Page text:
Gujarat polls: Rahul Gandhi can take a leaf from YSR's political playbook to counter Brand Modi

Instead of Rahul saying Modi has failed, he would do well to imitate YSR and let common people tell other common people if they are happier under Modi.

Sriram Karri December 12, 2017 15:17:31 IST
Gujarat polls: Rahul Gandhi can take a leaf from YSR's political playbook to counter Brand Modi

Hyderabad: When the late Dr YS Rajashekhara Reddy (YSR) decided to take up the agrarian crisis brewing in the-then combined state of Andhra Pradesh as the primal issue against the rapidly consolidating halo and brand of Nara Chandrababu Naidu in the 1999 elections, he thought he had, besides history on his side, a winning issue.

The worsening crisis had been ubiquitous across regions and distress, indicated most predominantly by rising suicides of farmers unable to repay private lender loans during a sustained drought, and yet, it did not seem like a winning political issue.

Gujarat polls Rahul Gandhi can take a leaf from YSRs political playbook to counter Brand Modi

File image of Rahul Gandhi and Narendra Modi. AFP

The Telugu Desam Party (TDP) had, since its formation in 1982, made history by sweeping elections within nine months of its formation but had never retained power for a second term in Andhra Pradesh, like the Bharatiya Janata Party (BJP) at the Centre in India. The TDP was betting on retaining power for a consecutive term based on a single factor – the brand image of Naidu; like BJP would rely on Brand Modi in 2019, against a populist free-power promise of YSR.

YSR lost and Naidu won in 1999, aided by an added factor of being an important partner of the Atal Behari Vajpayee-led NDA, Kargil War victory, nuclear tests and a general pro-NDA mood prevalent across India before the turn of the millennium.

Parallels between Naidu and Modi

There may be little similarity between Naidu's coup against matinee-idol and founder of TDP, late NT Rama Rao, after the patriarch brought his party in power in the 1994 elections against the Congress and a fair, open manner of the internal takeover of Modi within BJP in 2013, wherein he took responsibility and led the party to an unprecedented victory.

Naidu stole power, whereas Modi earned it. But thereafter, Brand Modi which has enamoured the country so much leading to massive returns in 2014 elections, and subsequently, is eerily similar to the erstwhile Brand Naidu.

One might think the Rajdeep Sardesai-Arnab Goswami tale we recently heard of one scribe usurping and internalising professional experiences and key features of someone else's curriculum vitae might be more widespread, and prevalent in politics as well. Modi perhaps deeply analysed, understood and acquired Brand Naidu and initiatives approach, modified it for a pan-Indian appeal and added it as a sheen over his nationalist-Hindutva core.

The big challenge ahead for Rahul Gandhi and his tattering Congress, no matter what the final results of the Gujarat polls are on 18 December, is this Brand Modi; that which defeats the Congress even before the polls, in their very minds; as indeed Naidu was then, a difficult force to face up to in the adversary's own head.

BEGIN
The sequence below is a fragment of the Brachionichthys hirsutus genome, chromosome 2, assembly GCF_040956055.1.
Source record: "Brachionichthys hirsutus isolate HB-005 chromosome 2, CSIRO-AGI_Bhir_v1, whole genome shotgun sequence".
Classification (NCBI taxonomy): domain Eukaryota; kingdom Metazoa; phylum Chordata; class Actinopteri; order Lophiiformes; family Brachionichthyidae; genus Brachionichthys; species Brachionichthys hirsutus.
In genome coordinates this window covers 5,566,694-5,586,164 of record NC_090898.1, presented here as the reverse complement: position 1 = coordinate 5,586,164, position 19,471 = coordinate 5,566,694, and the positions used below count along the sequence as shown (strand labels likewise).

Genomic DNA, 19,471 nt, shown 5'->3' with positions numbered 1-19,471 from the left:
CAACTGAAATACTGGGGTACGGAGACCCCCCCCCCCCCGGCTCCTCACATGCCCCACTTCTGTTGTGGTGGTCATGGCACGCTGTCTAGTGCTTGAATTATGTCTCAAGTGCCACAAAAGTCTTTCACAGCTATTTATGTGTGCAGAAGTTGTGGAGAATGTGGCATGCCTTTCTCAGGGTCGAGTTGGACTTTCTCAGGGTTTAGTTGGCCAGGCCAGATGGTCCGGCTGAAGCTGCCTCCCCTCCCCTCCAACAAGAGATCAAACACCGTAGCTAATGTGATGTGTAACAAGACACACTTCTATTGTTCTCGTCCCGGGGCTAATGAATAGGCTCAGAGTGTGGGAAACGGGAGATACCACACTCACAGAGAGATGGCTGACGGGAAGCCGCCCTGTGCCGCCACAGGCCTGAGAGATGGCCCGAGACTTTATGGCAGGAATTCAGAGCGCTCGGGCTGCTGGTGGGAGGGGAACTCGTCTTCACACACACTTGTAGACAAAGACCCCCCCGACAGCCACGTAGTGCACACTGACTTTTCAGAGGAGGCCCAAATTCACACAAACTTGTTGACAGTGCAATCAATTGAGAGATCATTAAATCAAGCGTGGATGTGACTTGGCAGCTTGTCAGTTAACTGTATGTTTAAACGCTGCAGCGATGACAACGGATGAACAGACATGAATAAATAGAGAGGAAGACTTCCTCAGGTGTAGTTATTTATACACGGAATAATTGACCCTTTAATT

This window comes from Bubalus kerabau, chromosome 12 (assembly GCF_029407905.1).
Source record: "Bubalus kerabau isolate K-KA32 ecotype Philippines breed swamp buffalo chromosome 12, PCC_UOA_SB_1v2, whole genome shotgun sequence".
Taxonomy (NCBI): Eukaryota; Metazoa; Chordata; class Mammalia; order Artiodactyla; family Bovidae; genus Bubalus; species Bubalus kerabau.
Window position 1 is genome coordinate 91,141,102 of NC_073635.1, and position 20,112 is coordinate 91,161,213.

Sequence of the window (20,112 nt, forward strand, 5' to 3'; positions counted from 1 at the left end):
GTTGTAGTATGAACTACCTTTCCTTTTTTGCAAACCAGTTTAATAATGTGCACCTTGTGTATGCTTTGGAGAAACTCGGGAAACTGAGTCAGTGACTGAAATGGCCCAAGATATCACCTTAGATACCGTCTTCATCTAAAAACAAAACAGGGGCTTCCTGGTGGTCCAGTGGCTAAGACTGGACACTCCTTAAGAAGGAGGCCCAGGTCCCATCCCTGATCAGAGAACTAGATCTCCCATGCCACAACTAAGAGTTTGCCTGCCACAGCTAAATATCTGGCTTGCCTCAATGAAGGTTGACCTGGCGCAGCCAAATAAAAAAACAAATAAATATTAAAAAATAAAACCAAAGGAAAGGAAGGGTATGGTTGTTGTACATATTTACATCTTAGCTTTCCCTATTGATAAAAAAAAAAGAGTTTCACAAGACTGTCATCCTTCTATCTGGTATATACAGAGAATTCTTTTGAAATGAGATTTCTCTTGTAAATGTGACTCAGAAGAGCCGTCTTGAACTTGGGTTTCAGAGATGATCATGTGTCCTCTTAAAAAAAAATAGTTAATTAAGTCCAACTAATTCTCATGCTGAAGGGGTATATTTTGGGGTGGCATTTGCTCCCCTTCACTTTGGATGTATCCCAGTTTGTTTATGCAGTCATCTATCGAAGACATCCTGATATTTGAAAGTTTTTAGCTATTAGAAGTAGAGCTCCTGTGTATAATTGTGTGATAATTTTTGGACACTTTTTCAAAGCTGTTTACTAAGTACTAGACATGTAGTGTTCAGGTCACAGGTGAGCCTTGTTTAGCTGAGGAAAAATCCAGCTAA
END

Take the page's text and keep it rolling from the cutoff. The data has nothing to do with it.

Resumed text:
Naidu pioneered a mega vision approach, working with McKinsey to launch the Vision 2020. He launched Janmabhoomi programs, wherein he encouraged celebrities from all walks of life to clean, yes, clean streets and local areas, using brooms and harnessed photo-ops to great impact.

The File Clearance Week pushed the focus on how bureaucracy was stalling files and put a focus on it. Clear and Green was voluntary cleanliness by another name. Biometric attendance and login made offices look efficient, like never before. Prajala Vadaki Pallana took the administration to people where petitions, complaints and concerns were heard and cleared on the spot. Tree plantation, water harvesting, computers for efficiency, start-ups, sports, fitness, every initiative was taken up on a mission mode, with a target and deadline, and a good pontification on the near-divine-to-saintly qualities of a young, dynamic, visionary leader who was the CEO of Andhra Pradesh.

Naidu's rhetoric was the buzz of commonplace conversation, media discussions and analysis. The pradhan sevak was clearly an 'inspired' script.

Consider two statements of Naidu: "I won't sleep till Andhra Pradesh develops. I work 18 hours a day and urge every one of you to do so", and "I will not take one paisa bribe or allow anyone in my party or government to do so".

Naidu used endorsements from Bill Gates, heads of the World Bank and IMF and heads of visiting countries to build his brand. Long before LinkedIn built it, he knew the value of professional endorsements, especially form business barons and spiritual leaders. He ensured US president Bill Clinton visited his mega creation, CyberTowers, the new temple of a panacea for a New Andhra Pradesh – technology.